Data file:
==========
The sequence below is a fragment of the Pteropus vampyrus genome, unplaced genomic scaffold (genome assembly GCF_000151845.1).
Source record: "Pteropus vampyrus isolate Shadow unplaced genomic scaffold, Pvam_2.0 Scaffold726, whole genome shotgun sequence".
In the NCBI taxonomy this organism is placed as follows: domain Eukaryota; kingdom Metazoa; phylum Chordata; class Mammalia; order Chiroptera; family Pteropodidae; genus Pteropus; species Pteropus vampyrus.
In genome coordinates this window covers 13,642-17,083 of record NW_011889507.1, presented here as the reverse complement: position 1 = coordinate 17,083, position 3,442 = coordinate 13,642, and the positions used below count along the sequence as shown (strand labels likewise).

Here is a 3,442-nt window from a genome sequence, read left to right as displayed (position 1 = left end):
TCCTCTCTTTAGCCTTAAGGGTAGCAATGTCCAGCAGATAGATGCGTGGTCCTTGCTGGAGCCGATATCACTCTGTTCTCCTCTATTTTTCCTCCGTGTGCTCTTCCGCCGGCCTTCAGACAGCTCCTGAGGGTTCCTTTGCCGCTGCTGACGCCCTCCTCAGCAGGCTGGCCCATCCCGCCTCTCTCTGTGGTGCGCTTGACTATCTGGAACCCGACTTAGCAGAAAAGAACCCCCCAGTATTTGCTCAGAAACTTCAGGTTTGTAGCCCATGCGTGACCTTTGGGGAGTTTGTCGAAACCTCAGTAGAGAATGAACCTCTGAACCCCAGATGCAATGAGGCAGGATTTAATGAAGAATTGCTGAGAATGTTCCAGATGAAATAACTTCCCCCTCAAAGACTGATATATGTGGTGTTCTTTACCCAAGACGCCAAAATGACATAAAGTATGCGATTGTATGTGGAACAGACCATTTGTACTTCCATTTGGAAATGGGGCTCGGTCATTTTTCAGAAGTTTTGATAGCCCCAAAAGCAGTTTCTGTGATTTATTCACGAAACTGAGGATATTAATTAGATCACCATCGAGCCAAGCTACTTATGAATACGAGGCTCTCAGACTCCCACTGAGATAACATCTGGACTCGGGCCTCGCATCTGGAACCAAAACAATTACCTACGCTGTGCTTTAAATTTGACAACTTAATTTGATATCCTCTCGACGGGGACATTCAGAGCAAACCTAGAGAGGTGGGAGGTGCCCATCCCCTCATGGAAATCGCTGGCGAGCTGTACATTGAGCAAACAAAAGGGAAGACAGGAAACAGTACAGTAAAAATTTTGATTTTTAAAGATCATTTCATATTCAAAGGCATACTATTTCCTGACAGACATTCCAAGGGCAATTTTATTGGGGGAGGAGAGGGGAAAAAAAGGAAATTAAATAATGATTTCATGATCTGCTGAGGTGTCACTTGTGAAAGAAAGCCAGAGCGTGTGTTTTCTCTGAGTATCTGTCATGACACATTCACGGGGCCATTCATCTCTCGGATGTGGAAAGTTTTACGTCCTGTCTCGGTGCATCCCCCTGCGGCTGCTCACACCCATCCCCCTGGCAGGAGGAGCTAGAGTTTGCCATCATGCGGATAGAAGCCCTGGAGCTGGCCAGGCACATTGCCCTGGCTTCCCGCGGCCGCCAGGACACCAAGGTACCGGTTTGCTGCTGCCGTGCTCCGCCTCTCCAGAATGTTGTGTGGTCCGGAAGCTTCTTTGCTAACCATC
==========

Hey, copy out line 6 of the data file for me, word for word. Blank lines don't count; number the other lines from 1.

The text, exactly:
TCCTCTCTTTAGCCTTAAGGGTAGCAATGTCCAGCAGATAGATGCGTGGTCCTTGCTGGAGCCGATATCACTCTGTTCTCCTCTATTTTTCCTCCGTGTGCTCTTCCGCCGGCCTTCAGACAGCTCCTGAGGGTTCCTTTGCCGCTGCTGACGCCCTCCTCAGCAGGCTGGCCCATCCCGCCTCTCTCTGTGGTGCGCTTGACTATCTGGAACCCGACTTAGCAGAAAAGAACCCCCCAGTATTTGCTCAGAAACTTCAGGTTTGTAGCCCATGCGTGACCTTTGGGGAGTTTGTCGAAACCTCAGTAGAGAATGAACCTCTGAACCCCAGATGCAATGAGGCAGGATTTAATGAAGAATTGCTGAGAATGTTCCAGATGAAATAACTTCCCCCTCAAAGACTGATATATGTGGTGTTCTTTACCCAAGACGCCAAAATGACATAAAGTATGCGATTGTATGTGGAACAGACCATTTGTACTTCCATTTGGAAATGGGGCTCGGTCATTTTTCAGAAGTTTTGATAGCCCCAAAAGCAGTTTCTGTGATTTATTCACGAAACTGAGGATATTAATTAGATCACCATCGAGCCAAGCTACTTATGAATACGAGGCTCTCAGACTCCCACTGAGATAACATCTGGACTCGGGCCTCGCATCTGGAACCAAAACAATTACCTACGCTGTGCTTTAAATTTGACAACTTAATTTGATATCCTCTCGACGGGGACATTCAGAGCAAACCTAGAGAGGTGGGAGGTGCCCATCCCCTCATGGAAATCGCTGGCGAGCTGTACATTGAGCAAACAAAAGGGAAGACAGGAAACAGTACAGTAAAAATTTTGATTTTTAAAGATCATTTCATATTCAAAGGCATACTATTTCCTGACAGACATTCCAAGGGCAATTTTATTGGGGGAGGAGAGGGGAAAAAAAGGAAATTAAATAATGATTTCATGATCTGCTGAGGTGTCACTTGTGAAAGAAAGCCAGAGCGTGTGTTTTCTCTGAGTATCTGTCATGACACATTCACGGGGCCATTCATCTCTCGGATGTGGAAAGTTTTACGTCCTGTCTCGGTGCATCCCCCTGCGGCTGCTCACACCCATCCCCCTGGCAGGAGGAGCTAGAGTTTGCCATCATGCGGATAGAAGCCCTGGAGCTGGCCAGGCACATTGCCCTGGCTTCCCGCGGCCGCCAGGACACCAAGGTACCGGTTTGCTGCTGCCGTGCTCCGCCTCTCCAGAATGTTGTGTGGTCCGGAAGCTTCTTTGCTAACCATC